Cattelan’s career has indeed been “undulatory.” Already in this essay I have characterized him as a sculptor, an exhibition planner, a non-profit manager, and an advertising creative. Since the Biennial he has also taken on explicitly managerial roles as a gallery director (Wrong Gallery, 2002–2007) (fig. 4), a magazine editor (Permanent Food [1995–2007]; Charley [2001–]; Toilet Paper [2010–]), and the founder of a direct-to-consumer art business (“Made in Catteland”35 ). The effect of this reinvention (another form of self-production) has been nothing short of a financial windfall. Cattelan’s objects are notoriously expensive—he is one of the priciest living artists, with auction sales of individual objects topping $17 million (Him, 2011, sold for $17.2 million at Christie’s in 2016). And in Cattelan style, he has even taken this fact of his career as an opportunity for jocular self-promotion. In 2019 he became famous outside of the artworld for selling an editioned banana duct taped to the wall of a Miami Basel fair booth for $120,000 (fig. 12). It is difficult to imagine this gesture amounting to something like “critique.”
If we want to find some evidence of resistance in the work—and I am inclined to do so if only because we have spent over 7,000 words describing the art of a millionaire capitalist flourishing in our midst—we won’t find it in the artist’s life and work. We might, however, find it in his death. Because when the artistic critique of industrial capitalism gave way to a more flexible, if also more precarious, form of capitalism, it also, by this same operation, made over every aspect of our lives in the form of this flexible labor and perpetual self-production. Thus, for Cattelan, the fantasy of a true escape from labor ultimately plays out as a parade of death.
His art features an abundance of taxidermy, for example. Dead donkeys, dogs, cats, chickens (Love Lasts Forever, 1995), rabbits (Untitled, 1996), horses (Untitled, 1996), an ostrich (Untitled, 1997) and a bull (Untitled, 1997) have featured prominently. Often, these dead animals operate as surrogates for the artist. In Bidibidobidiboo (1996) Cattelan recreated his childhood kitchen in miniature, placing a taxidermized squirrel at the table next to a pistol, the victim of a self-inflicted gunshot (fig. 13). Dead humans are fair game too. Now (2004) features a life size model of a dead John F. Kennedy lying in his casket (depicted without the gunshot wound). Dead children appear with some regularity, and the child is often another surrogate for the playful Cattelan. In Untitled (2004), small sculptural children were hanged by the neck from an oak tree in Milan. For Daddy, Daddy (2008) another surrogate, the Italian puppet Pinocchio, appears floating face down in the Guggenheim’s fountain—the victim of a fall (suicidal or murderous) from the top of the Museum’s iconic rotunda (fig. 14).
In every case, these oddly peaceful if horrific installations read as the only true escapism in Cattelan’s art. For an artist who has so fully embraced the self-productive entrepreneurialism of contemporary capitalism—an artist whose brand turns on his ability to leverage the creative management of all aspects of life in order to afford an escape from manual labor—the only real escape from work left is an escape from life itself.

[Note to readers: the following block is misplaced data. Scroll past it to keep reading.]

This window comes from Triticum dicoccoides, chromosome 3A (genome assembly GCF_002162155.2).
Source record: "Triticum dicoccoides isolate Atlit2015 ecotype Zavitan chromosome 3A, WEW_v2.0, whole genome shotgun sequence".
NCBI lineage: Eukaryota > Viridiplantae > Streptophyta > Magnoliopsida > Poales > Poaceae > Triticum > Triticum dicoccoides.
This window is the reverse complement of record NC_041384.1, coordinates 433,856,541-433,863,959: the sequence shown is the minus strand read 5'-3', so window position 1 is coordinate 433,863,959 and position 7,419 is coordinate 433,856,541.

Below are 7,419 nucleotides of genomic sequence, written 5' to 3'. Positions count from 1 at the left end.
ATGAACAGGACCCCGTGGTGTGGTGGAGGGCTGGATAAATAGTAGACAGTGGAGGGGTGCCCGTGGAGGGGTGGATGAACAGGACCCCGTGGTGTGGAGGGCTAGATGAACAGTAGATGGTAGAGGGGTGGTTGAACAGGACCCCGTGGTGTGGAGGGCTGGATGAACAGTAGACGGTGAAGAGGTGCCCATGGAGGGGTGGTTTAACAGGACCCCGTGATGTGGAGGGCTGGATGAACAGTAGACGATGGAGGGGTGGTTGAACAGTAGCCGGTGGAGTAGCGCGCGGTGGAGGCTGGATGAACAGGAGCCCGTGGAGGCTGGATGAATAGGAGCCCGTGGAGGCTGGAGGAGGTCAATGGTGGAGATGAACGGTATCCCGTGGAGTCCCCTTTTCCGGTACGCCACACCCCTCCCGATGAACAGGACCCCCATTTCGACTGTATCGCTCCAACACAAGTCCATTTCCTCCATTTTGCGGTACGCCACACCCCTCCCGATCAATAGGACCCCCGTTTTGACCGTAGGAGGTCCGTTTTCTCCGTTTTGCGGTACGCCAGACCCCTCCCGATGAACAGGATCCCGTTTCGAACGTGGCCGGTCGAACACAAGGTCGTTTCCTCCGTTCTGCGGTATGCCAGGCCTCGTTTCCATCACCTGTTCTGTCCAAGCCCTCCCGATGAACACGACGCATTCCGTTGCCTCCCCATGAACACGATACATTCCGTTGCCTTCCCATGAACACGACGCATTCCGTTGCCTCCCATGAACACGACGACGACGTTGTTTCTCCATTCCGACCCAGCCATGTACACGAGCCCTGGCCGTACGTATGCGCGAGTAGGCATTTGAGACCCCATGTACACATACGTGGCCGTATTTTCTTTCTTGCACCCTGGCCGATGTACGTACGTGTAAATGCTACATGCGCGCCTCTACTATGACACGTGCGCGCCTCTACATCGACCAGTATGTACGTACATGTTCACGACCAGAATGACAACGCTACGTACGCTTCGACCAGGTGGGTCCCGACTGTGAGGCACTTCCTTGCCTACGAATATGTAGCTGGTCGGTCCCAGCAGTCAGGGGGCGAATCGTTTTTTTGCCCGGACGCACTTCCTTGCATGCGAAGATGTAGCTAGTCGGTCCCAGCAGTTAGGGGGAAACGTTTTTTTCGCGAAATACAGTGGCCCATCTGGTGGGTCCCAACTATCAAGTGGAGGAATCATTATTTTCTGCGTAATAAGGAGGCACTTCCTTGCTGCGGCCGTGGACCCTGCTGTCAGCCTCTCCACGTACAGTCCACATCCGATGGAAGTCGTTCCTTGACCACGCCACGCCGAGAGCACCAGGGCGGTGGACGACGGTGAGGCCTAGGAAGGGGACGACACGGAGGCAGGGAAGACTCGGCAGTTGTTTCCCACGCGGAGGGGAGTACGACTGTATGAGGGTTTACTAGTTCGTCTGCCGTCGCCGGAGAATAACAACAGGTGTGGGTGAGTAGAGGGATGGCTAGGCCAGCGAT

And yet… Even in death, Cattelan’s art does not seem particularly catastrophic or critical. His taxidermized animals are morose, but also always a bit funny. Is there a scam in this work too? Something akin to the investment strategy “buy, borrow, die” wherein the wealthy buy equities, borrow money against them to live tax free, and eventually die, passing their estates, also tax free, on to their heirs? Cattelan’s joke here is to maybe work around that paradigm—to die many times over so that he can capitalize on the value produced in his death without actually dying. I’m not sure. Nor am I resolved to the complicit force of his work. At its worst, Cattelan’s art smartly exacerbates the logic of Italian Marxist and punk antagonism into an advertisement for a dangerous new iteration of capitalism. His wealth and creativity, like that of so many other “edgy” or “rebellious” millionaires and billionaires today, models a false promise to precarious laboring workers, enforcing their enthusiastic participation in a New Spirit of capitalism that offers only precarity in return. But remember that Cattelan was born into the Italian working class that Negri addressed, unlike so many of today’s “critical” artists (and critics and art historians) who were born into the comfort of the professional and capitalist classes. This fact alone does not make him a class warrior, but it does give him a rare (for a famous artist) perspective on the options that Marxian theory offered the working class during one of the last significant labor movements of the twentieth century (Workerism): open class conflict à la the violence of Italy’s Years of Lead, or peaceful class transformation in the form of Negri’s service economy. Maybe Cattelan’s provocative art—and his well-known dodginess regarding interviews—only offers a rebuke to the left of his childhood: “I use the words you taught me. If they don’t mean anything any more, teach me others. Or let me be silent.”36